Colorado Senate passes oil and gas bill during blizzard
On a day the Colorado Governor’s Office and the Colorado House of Representatives were closed — not to mention schools and businesses across the state — the Colorado Senate was in session, passing Wednesday morning a bill that makes sweeping changes to oil and gas regulations.
The vote, which followed three committee hearings in the Senate, came at 10 a.m., and went along party lines, with Democrats voting “yes” and Republicans voting “no.” The final tally was 19-15.
Local Sens. John Cooke, R-Greeley; Vicki Marble, R-Fort Collins; and Jerry Sonnenberg, R-Sterling, all voted against the bill.
It now moves on to the Colorado House, where it will again be assigned to three separate committees.
Despite numerous amendments, including a couple that appear to offer compromise to the industry and Republicans, the bill’s passage still rankled those groups.
“It’s unfortunate, because it’s still going to have a devastating effect on not just Weld County, but the entire state — on downtown Denver,” Sen. John Cooke, R-Greeley, said in a phone interview between committee meetings Wednesday.
Industry officials had a similar take, with the Colorado Petroleum Council and the Colorado Oil and Gas Association issuing a joint statement thanking Republicans for voting against the bill.
“This much we do know: Senate Bill 181 still attempts to cripple the industry’s ability to continue operations in Colorado,” according to the joint statement. “If signed into law, this legislation will diminish funding for critical public services, including education, health care and road maintenance.”
The vote came amid a blizzard across the Front Range, and in spite of the fact that the Colorado House was closed for the day.
Senate President, Democrat Leroy Garcia, has drawn his share of ire for the decision, which comes on the heels of a Republicans’ attempts to slow down the process by having a 2,000-page bill read aloud.
“The (Senate) president is putting people at risk by making everybody stay there,” said Cooke, who asked for the 2,000-page bill to be read.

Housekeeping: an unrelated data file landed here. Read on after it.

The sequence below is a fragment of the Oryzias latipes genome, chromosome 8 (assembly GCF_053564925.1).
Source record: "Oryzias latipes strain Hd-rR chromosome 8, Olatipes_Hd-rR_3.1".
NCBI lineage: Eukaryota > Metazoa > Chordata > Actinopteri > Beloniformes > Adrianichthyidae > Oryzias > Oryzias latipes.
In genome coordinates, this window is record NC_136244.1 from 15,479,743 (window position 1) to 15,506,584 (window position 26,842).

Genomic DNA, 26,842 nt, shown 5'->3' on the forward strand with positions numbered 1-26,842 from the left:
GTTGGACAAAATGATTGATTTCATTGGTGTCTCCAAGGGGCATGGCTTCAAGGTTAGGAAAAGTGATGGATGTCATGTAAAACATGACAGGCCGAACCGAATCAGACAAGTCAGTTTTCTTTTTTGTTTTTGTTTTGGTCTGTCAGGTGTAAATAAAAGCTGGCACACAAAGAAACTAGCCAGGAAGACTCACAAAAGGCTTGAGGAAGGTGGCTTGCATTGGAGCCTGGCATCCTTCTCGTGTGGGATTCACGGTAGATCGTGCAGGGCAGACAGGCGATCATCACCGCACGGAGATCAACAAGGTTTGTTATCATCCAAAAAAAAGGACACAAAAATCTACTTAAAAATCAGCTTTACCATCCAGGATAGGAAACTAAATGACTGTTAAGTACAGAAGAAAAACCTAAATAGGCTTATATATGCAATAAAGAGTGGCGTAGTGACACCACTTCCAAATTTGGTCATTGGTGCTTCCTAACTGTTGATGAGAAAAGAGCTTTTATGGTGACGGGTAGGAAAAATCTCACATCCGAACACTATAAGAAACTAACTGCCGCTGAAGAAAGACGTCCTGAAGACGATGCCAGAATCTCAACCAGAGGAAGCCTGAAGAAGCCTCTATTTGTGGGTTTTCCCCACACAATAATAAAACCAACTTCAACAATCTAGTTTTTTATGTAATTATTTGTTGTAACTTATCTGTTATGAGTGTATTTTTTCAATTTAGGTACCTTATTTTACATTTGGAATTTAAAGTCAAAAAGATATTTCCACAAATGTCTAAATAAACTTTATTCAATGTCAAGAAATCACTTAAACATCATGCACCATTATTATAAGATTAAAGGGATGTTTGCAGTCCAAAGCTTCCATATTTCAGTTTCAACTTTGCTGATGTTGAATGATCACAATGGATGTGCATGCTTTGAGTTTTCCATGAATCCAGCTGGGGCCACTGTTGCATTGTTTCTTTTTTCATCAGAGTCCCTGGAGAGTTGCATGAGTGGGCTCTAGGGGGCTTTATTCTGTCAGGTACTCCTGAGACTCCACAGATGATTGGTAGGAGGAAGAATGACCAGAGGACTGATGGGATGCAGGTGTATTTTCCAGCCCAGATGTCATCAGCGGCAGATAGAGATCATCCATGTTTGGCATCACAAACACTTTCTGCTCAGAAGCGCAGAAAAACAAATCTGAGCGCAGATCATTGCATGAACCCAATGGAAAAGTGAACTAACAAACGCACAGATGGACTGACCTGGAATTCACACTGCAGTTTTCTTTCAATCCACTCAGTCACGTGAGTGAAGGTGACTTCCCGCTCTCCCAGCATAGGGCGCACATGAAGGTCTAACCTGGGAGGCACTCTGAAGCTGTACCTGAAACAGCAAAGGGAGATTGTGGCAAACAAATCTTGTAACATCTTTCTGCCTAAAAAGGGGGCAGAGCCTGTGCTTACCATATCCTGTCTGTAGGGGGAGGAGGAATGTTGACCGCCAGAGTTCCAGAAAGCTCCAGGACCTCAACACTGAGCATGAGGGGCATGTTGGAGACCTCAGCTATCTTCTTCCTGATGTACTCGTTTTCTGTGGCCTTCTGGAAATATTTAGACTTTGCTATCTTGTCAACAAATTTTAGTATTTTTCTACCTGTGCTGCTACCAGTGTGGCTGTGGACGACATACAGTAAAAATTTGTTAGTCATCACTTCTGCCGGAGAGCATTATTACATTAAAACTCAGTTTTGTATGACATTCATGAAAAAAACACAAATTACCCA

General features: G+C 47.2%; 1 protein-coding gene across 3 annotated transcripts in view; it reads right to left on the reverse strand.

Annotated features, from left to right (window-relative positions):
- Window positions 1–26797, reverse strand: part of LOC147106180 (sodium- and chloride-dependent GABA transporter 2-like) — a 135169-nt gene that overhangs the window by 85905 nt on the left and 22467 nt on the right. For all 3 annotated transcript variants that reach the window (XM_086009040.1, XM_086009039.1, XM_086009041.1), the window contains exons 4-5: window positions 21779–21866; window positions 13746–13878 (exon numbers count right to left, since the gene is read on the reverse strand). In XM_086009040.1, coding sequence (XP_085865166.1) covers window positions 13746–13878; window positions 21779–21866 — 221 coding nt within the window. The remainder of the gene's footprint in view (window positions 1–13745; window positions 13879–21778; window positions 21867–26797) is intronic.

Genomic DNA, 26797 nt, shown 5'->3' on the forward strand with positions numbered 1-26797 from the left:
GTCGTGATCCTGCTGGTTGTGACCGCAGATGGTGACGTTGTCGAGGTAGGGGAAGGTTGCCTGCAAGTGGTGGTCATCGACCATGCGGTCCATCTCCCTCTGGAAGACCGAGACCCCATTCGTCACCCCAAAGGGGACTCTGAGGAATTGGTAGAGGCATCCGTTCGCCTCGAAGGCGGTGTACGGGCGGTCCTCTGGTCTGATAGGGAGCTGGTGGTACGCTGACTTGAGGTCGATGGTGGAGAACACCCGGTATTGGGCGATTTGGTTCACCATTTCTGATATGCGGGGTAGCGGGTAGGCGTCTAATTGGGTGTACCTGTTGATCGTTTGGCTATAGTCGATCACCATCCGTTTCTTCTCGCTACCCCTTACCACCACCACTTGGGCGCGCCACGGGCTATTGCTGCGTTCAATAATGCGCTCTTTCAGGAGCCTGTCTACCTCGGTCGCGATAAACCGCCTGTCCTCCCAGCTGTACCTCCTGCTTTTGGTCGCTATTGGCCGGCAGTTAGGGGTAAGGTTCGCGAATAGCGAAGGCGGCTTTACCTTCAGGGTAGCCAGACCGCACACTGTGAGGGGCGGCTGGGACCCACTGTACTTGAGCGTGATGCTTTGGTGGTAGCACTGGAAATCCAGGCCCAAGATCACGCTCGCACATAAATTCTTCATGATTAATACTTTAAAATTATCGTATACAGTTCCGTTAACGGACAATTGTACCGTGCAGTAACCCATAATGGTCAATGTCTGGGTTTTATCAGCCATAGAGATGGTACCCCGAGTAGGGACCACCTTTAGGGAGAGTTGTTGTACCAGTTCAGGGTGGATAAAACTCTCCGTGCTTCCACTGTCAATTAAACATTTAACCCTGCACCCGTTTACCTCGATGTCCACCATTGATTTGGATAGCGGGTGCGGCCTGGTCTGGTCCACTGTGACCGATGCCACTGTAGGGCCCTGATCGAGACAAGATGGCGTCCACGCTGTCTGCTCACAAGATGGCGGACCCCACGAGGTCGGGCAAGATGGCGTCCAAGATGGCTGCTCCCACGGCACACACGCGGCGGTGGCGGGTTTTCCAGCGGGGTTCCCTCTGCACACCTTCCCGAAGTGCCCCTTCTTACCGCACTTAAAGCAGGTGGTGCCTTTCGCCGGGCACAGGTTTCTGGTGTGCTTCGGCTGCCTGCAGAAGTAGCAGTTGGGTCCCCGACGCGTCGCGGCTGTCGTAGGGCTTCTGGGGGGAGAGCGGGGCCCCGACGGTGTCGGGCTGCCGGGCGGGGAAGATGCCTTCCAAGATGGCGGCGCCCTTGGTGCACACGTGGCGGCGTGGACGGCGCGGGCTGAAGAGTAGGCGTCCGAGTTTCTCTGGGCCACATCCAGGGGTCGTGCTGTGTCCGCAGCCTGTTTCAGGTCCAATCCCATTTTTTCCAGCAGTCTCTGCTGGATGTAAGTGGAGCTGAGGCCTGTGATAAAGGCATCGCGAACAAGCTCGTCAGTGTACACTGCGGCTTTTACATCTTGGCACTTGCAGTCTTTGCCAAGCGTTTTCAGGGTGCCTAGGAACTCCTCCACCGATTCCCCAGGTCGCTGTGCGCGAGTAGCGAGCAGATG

Environmental groups cheered the bill’s passage, which came with a variety of amendments.
One of the amendments establishes a procedure for reviewing sites oil and gas development outside of the Colorado Oil and Gas Conservation Commission and local governments. A separate group would review the case, then provide a non-binding recommendation.
Another changes language related to oil and gas development within counties but outside of municipal boundaries, potentially making oil and gas development easier in those locations.
Conservation Colorado Executive Director Kelly Nordini, in a statement sent Wednesday morning, thanked the Colorado Senate for passing the bill.
“Thank you to the Colorado State Senate for acting decisively to prioritize Colorado’s air, water and residents over oil and gas industry profits,” Nordini’s statement read in part. “We urge the House to act swiftly, pass these common-sense reforms and send them to Governor Polis to sign so we can put Coloradans’ health and safety first.”
While policymakers are celebrating a big drop in Colorado’s individual health insurance prices for 2020, they’re also scrambling to combat the sharp decline in the number of carriers in rural parts of the state where 22 of 64 counties have just one option on the Obamacare marketplace.